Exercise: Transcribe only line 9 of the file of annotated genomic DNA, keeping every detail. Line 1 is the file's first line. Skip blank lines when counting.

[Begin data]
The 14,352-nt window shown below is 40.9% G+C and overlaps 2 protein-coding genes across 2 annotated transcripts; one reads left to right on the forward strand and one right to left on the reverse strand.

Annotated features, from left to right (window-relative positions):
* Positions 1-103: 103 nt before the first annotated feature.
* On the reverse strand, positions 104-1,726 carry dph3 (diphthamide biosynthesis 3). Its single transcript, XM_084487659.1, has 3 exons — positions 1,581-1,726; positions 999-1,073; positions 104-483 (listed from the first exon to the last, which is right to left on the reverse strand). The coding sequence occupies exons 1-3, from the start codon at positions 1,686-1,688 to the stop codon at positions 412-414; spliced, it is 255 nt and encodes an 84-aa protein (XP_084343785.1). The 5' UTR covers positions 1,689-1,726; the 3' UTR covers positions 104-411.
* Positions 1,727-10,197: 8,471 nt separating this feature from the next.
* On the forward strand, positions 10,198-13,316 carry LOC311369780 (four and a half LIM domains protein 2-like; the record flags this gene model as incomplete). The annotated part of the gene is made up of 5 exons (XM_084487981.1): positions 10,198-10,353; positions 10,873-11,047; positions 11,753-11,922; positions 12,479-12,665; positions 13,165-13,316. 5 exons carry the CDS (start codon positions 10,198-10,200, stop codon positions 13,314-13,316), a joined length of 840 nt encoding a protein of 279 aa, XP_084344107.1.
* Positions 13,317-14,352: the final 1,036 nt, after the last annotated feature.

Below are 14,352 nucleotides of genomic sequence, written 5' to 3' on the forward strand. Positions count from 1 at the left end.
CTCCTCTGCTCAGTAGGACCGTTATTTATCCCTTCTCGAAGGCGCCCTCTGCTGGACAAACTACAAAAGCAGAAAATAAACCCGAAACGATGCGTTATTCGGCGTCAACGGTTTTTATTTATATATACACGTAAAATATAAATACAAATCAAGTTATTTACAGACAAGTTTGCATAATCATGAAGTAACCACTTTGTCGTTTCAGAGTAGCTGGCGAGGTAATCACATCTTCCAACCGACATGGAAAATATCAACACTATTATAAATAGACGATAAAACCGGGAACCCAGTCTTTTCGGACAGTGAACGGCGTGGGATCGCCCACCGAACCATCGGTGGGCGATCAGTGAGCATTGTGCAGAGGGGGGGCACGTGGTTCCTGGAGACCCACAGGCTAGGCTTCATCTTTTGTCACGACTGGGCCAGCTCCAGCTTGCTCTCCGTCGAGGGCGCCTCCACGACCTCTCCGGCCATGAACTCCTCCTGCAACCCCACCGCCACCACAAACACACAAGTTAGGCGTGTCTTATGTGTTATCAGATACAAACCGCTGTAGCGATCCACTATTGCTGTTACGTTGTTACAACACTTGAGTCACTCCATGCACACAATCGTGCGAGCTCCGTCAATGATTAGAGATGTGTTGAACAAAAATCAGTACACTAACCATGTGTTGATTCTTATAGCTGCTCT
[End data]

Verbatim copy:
CTCCTCTGCTCAGTAGGACCGTTATTTATCCCTTCTCGAAGGCGCCCTCTGCTGGACAAACTACAAAAGCAGAAAATAAACCCGAAACGATGCGTTATTCGGCGTCAACGGTTTTTATTTATATATACACGTAAAATATAAATACAAATCAAGTTATTTACAGACAAGTTTGCATAATCATGAAGTAACCACTTTGTCGTTTCAGAGTAGCTGGCGAGGTAATCACATCTTCCAACCGACATGGAAAATATCAACACTATTATAAATAGACGATAAAACCGGGAACCCAGTCTTTTCGGACAGTGAACGGCGTGGGATCGCCCACCGAACCATCGGTGGGCGATCAGTGAGCATTGTGCAGAGGGGGGGCACGTGGTTCCTGGAGACCCACAGGCTAGGCTTCATCTTTTGTCACGACTGGGCCAGCTCCAGCTTGCTCTCCGTCGAGGGCGCCTCCACGACCTCTCCGGCCATGAACTCCTCCTGCAACCCCACCGCCACCACAAACACACAAGTTAGGCGTGTCTTATGTGTTATCAGATACAAACCGCTGTAGCGATCCACTATTGCTGTTACGTTGTTACAACACTTGAGTCACTCCATGCACACAATCGTGCGAGCTCCGTCAATGATTAGAGATGTGTTGAACAAAAATCAGTACACTAACCATGTGTTGATTCTTATAGCTGCTCT